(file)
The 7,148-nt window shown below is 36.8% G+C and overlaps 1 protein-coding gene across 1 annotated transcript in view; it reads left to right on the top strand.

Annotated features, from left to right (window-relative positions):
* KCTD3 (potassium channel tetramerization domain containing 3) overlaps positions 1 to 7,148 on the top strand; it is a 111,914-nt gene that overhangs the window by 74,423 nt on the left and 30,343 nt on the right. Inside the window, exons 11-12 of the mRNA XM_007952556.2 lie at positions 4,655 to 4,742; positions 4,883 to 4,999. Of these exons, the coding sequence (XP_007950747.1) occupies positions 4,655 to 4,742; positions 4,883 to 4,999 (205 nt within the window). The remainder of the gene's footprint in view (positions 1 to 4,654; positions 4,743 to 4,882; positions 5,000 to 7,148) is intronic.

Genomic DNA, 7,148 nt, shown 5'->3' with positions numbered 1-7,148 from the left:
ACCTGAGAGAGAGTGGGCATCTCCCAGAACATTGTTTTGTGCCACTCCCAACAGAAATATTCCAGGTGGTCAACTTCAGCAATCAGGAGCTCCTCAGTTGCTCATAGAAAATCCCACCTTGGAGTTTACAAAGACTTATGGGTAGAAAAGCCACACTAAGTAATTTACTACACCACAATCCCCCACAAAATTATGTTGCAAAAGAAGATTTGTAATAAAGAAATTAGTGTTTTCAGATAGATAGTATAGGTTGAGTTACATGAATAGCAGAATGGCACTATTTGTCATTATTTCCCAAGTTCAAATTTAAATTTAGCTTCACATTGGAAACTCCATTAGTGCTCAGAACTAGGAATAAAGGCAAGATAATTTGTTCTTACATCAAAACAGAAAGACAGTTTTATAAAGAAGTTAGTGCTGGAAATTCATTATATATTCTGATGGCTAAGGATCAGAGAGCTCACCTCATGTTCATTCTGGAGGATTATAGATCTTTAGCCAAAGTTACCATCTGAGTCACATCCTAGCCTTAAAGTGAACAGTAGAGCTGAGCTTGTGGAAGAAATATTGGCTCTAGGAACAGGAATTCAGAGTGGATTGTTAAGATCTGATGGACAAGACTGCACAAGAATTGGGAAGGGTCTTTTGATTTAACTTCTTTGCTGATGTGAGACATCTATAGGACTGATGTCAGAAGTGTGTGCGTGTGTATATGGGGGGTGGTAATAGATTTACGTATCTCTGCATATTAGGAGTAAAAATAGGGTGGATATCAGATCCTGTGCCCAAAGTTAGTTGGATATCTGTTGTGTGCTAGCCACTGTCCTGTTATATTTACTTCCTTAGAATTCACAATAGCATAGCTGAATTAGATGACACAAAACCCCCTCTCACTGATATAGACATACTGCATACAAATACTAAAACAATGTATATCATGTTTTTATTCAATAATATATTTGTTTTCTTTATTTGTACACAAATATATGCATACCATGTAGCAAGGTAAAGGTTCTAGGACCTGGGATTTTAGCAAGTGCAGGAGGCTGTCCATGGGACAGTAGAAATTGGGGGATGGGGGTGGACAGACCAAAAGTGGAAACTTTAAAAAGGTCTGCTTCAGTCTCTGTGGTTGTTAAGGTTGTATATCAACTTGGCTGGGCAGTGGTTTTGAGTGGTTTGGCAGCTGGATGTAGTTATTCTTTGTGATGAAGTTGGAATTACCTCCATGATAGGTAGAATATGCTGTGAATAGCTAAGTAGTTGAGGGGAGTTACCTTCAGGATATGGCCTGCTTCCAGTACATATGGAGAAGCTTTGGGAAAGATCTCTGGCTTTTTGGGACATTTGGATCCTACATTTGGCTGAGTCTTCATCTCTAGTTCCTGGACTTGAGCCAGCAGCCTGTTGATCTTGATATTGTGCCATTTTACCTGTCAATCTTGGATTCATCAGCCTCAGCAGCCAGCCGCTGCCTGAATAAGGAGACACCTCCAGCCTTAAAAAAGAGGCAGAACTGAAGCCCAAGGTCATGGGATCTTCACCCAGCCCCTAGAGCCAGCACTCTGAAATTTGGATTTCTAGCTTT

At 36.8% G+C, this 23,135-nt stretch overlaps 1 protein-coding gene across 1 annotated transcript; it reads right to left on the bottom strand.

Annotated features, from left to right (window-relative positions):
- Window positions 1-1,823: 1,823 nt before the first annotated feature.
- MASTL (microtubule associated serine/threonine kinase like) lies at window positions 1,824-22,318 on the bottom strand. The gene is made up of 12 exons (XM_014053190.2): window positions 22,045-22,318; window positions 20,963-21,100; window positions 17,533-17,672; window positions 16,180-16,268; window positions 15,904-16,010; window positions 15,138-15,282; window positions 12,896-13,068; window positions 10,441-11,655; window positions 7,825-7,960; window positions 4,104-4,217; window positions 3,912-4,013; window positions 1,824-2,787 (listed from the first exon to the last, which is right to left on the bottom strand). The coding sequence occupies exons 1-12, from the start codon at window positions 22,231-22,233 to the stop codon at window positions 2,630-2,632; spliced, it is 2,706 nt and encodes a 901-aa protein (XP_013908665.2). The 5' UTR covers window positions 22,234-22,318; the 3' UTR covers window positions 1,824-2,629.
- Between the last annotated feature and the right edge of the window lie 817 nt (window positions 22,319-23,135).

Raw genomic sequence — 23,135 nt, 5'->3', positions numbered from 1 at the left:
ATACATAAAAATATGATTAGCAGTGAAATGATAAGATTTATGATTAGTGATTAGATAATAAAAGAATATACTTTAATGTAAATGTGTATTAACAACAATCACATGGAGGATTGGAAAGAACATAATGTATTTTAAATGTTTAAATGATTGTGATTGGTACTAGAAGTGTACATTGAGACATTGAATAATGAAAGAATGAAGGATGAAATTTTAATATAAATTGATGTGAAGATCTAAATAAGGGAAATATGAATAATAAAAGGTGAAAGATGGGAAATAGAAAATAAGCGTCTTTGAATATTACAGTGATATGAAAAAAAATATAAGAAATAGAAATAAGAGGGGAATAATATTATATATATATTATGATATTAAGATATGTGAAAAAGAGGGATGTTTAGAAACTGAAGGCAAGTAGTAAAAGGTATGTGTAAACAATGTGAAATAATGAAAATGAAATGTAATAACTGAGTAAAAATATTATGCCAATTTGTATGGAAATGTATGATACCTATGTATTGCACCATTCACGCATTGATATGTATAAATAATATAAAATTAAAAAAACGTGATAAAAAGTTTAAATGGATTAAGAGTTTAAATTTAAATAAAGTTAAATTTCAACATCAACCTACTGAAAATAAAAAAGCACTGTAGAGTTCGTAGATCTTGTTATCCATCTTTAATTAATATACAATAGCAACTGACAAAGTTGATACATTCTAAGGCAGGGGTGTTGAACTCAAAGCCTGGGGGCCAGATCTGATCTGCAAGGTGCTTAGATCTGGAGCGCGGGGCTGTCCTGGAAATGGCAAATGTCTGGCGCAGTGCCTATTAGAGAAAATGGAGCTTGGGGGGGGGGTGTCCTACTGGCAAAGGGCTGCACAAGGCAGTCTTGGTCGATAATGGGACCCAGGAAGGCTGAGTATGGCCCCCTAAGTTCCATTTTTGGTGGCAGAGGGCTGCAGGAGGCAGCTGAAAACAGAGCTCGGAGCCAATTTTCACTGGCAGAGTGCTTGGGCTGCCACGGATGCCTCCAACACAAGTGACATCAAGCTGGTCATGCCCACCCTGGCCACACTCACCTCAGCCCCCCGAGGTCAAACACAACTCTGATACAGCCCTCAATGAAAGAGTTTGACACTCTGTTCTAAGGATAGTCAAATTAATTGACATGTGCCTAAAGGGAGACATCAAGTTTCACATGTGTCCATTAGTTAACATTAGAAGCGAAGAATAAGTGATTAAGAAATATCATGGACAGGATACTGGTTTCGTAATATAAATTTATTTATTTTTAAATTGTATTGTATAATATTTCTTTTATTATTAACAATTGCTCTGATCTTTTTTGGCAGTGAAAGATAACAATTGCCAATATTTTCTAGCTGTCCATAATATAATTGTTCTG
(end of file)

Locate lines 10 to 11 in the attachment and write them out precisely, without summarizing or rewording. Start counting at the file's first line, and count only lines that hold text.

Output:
- Between the last annotated feature and the right edge of the window lie 817 nt (window positions 22,319-23,135).

Raw genomic sequence — 23,135 nt, 5'->3', positions numbered from 1 at the left: